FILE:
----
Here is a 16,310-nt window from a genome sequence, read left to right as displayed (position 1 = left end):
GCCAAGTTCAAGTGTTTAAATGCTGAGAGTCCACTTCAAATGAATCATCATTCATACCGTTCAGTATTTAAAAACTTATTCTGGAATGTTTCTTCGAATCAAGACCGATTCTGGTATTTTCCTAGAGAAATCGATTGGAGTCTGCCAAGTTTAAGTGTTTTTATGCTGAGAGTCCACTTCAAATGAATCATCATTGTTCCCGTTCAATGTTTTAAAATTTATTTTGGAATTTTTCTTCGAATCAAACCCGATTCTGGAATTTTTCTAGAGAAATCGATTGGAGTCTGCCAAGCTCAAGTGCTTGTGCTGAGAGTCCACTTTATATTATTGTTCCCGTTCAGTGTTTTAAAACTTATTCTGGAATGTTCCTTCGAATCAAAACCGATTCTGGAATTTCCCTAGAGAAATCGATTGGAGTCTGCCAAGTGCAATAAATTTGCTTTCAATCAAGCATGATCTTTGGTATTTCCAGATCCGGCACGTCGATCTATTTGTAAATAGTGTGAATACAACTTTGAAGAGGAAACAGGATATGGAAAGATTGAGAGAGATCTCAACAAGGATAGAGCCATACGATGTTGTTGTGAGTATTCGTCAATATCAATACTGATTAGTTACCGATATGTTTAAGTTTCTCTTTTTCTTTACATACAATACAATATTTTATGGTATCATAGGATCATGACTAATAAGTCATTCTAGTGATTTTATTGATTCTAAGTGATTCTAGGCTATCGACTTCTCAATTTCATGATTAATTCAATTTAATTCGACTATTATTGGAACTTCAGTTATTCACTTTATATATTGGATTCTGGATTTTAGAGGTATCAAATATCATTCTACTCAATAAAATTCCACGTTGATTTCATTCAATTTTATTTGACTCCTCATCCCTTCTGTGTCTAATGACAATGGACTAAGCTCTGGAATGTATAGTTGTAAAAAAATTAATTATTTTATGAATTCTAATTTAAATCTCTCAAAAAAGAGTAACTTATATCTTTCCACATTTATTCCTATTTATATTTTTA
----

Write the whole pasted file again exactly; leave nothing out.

Here is a 16,310-nt window from a genome sequence, read left to right as displayed (position 1 = left end):
GCCAAGTTCAAGTGTTTAAATGCTGAGAGTCCACTTCAAATGAATCATCATTCATACCGTTCAGTATTTAAAAACTTATTCTGGAATGTTTCTTCGAATCAAGACCGATTCTGGTATTTTCCTAGAGAAATCGATTGGAGTCTGCCAAGTTTAAGTGTTTTTATGCTGAGAGTCCACTTCAAATGAATCATCATTGTTCCCGTTCAATGTTTTAAAATTTATTTTGGAATTTTTCTTCGAATCAAACCCGATTCTGGAATTTTTCTAGAGAAATCGATTGGAGTCTGCCAAGCTCAAGTGCTTGTGCTGAGAGTCCACTTTATATTATTGTTCCCGTTCAGTGTTTTAAAACTTATTCTGGAATGTTCCTTCGAATCAAAACCGATTCTGGAATTTCCCTAGAGAAATCGATTGGAGTCTGCCAAGTGCAATAAATTTGCTTTCAATCAAGCATGATCTTTGGTATTTCCAGATCCGGCACGTCGATCTATTTGTAAATAGTGTGAATACAACTTTGAAGAGGAAACAGGATATGGAAAGATTGAGAGAGATCTCAACAAGGATAGAGCCATACGATGTTGTTGTGAGTATTCGTCAATATCAATACTGATTAGTTACCGATATGTTTAAGTTTCTCTTTTTCTTTACATACAATACAATATTTTATGGTATCATAGGATCATGACTAATAAGTCATTCTAGTGATTTTATTGATTCTAAGTGATTCTAGGCTATCGACTTCTCAATTTCATGATTAATTCAATTTAATTCGACTATTATTGGAACTTCAGTTATTCACTTTATATATTGGATTCTGGATTTTAGAGGTATCAAATATCATTCTACTCAATAAAATTCCACGTTGATTTCATTCAATTTTATTTGACTCCTCATCCCTTCTGTGTCTAATGACAATGGACTAAGCTCTGGAATGTATAGTTGTAAAAAAATTAATTATTTTATGAATTCTAATTTAAATCTCTCAAAAAAGAGTAACTTATATCTTTCCACATTTATTCCTATTTATATTTTTA